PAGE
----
(RxWiki News) Cancer that either starts in or spreads to the bone can be extremely painful. So can cancers that begin in the muscles or other soft tissue of the body. A relatively new treatment method may bring much needed relief.
A small French study found that using a method called microwave ablation (MWA) was able to significantly reduce pain in patients with bone and soft tissue tumors.
This procedure used microwave energy to dissolve the tumors.
"Ask for ways to relieve your pain."
Adrian Kastler, MD, a resident in Interventional Pain Management at the Centre Hospitalier Universitaire, a university hospital in Besançon, France, led the small study involving 13 patients.
"This technique may be applied to any patient suffering from bone tumor pain, mainly in patients suffering from bone metastases, refractory [unresponsive] to conventional therapies," Dr. Kastler said in a press release announcing the study results.
Bone and soft tissue tumor pain management can be difficult. A method that uses radio waves and is known as radio frequency ablation is currently used to treat this pain, as is radiation therapy.
Microwave ablation has been used to treat adrenal gland, kidney, liver and thyroid tumors, but is untested in bone and soft tissue cancers.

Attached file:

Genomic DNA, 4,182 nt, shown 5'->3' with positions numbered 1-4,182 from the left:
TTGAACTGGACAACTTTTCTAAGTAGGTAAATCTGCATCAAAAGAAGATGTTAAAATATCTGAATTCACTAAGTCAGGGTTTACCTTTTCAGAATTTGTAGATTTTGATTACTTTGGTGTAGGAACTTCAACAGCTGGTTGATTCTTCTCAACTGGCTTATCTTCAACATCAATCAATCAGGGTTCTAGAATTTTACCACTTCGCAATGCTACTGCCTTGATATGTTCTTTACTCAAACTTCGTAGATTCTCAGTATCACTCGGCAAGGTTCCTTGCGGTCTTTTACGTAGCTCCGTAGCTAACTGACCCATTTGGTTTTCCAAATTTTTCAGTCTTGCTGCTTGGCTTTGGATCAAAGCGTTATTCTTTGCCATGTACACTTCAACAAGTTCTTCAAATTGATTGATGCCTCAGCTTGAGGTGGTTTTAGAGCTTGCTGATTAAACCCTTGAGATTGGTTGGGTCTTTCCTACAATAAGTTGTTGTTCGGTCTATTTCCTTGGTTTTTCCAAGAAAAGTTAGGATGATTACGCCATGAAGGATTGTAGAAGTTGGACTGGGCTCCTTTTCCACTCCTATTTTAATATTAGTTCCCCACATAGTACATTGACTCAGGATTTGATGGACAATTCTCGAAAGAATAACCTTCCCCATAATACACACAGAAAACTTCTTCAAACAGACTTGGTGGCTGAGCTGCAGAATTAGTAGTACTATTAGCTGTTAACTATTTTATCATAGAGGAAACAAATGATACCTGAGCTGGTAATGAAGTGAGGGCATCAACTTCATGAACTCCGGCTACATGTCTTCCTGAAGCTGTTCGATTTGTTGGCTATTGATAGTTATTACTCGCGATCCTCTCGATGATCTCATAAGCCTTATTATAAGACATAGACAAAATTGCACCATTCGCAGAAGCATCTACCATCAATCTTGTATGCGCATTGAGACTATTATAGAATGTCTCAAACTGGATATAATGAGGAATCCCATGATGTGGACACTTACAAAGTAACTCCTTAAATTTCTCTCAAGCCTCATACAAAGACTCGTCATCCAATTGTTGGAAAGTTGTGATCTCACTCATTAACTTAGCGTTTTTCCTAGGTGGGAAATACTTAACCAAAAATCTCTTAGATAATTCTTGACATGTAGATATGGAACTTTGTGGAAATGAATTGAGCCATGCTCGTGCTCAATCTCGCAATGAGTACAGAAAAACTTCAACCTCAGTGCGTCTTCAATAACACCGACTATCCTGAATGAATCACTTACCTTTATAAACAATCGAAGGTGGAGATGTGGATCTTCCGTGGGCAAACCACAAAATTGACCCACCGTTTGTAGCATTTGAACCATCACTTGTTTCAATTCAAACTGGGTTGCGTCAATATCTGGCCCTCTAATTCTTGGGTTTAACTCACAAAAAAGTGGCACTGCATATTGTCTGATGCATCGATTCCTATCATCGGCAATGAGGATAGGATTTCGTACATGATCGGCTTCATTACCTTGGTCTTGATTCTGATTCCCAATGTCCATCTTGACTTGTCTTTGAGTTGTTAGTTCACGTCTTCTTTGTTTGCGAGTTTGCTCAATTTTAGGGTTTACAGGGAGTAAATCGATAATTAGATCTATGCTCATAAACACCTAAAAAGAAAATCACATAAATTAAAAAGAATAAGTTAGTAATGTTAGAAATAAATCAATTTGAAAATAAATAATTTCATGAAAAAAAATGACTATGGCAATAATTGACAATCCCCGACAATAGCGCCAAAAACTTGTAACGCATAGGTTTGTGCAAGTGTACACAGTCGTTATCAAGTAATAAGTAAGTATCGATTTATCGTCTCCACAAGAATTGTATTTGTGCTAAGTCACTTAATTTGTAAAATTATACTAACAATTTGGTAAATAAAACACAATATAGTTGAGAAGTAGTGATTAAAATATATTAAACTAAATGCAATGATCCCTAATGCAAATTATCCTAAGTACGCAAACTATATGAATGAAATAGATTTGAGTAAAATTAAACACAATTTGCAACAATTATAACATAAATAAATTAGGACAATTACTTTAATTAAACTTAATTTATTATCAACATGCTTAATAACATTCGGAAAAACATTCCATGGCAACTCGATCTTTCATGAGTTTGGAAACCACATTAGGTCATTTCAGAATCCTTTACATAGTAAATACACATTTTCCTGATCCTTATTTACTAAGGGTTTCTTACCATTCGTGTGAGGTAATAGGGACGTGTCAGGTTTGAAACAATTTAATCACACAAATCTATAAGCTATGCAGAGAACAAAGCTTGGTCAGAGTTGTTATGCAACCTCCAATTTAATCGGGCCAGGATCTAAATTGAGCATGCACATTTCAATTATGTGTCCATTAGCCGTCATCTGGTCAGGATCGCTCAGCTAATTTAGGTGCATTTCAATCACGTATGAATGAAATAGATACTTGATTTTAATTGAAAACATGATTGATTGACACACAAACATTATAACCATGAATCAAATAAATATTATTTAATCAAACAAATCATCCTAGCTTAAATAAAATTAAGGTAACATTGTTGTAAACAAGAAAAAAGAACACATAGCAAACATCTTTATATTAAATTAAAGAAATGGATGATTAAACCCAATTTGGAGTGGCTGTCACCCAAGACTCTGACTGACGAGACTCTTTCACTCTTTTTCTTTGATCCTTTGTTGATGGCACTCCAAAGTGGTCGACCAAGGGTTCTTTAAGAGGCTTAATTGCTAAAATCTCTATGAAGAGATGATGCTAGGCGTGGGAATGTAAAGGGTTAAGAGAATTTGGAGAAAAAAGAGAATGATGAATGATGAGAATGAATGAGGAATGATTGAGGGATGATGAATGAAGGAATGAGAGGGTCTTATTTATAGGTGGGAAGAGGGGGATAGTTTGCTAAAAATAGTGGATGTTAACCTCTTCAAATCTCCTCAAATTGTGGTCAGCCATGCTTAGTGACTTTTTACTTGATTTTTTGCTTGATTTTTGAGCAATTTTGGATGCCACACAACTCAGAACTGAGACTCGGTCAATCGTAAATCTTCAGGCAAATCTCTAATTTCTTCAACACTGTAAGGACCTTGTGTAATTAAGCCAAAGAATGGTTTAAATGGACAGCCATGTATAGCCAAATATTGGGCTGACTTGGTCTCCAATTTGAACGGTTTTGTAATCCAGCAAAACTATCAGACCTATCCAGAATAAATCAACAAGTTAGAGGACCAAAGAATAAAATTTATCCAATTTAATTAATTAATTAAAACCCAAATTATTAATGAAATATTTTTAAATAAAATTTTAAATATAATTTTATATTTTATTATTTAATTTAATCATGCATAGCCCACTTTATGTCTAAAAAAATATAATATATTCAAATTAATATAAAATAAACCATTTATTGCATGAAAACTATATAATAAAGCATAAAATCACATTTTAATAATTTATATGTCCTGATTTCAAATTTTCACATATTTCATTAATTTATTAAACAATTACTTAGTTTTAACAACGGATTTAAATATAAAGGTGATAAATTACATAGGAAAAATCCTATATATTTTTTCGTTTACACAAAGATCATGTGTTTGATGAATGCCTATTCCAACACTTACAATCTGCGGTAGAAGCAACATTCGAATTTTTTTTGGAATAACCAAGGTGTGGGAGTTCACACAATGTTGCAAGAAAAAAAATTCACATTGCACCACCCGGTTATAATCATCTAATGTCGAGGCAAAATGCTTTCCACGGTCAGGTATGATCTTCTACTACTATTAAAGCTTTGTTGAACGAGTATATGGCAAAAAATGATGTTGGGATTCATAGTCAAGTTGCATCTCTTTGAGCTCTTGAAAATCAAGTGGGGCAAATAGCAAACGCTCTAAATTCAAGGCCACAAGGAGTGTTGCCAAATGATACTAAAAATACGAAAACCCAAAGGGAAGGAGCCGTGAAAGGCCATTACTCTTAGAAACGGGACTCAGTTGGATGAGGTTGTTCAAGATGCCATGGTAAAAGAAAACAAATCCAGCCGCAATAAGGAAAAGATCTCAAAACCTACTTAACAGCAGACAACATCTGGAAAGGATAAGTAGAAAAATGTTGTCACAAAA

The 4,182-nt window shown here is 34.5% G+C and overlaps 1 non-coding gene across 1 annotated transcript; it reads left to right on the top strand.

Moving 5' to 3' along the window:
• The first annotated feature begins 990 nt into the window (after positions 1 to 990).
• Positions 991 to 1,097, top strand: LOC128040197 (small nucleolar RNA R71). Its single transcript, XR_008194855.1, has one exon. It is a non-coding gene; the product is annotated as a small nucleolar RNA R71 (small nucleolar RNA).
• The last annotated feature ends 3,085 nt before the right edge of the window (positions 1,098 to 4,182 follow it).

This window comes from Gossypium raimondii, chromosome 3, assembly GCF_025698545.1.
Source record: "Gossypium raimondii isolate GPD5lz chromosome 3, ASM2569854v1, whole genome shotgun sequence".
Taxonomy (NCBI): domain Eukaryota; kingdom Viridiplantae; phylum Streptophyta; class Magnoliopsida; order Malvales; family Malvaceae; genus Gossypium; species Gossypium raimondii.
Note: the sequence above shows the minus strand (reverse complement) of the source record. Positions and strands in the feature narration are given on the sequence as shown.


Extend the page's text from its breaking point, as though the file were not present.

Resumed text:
Dr. Kastler and colleagues tested MWA on 20 different lesions, most of which had metastasized (spread) to other locations. The majority (15) of the bone tumors had caused damage to the bone.
Prior to the procedure, patients reported a mean pain score of 7.29 out of a possible 10.
The procedure, performed under local anesthesia, involves inserting small probes through the skin and into the tumor. A CT scan was used to guide the probes.
Patients said they felt immediate relief – with pain being reduced by at least 50 percent or more. The relief lasted for about 4.5 months.
"Our research showed that the use of MWA in bone and soft tissue tumors is feasible and effective concerning pain palliation," Dr. Kastler said.
“The main advantage of ablation techniques is the fast pain relief obtained – immediately after the procedure – as opposed to delayed pain relief obtained with radiation therapy."
Results from this study were reported at the 29th Annual Meeting of the American Academy of Pain Medicine. No conflicts of interest were reported.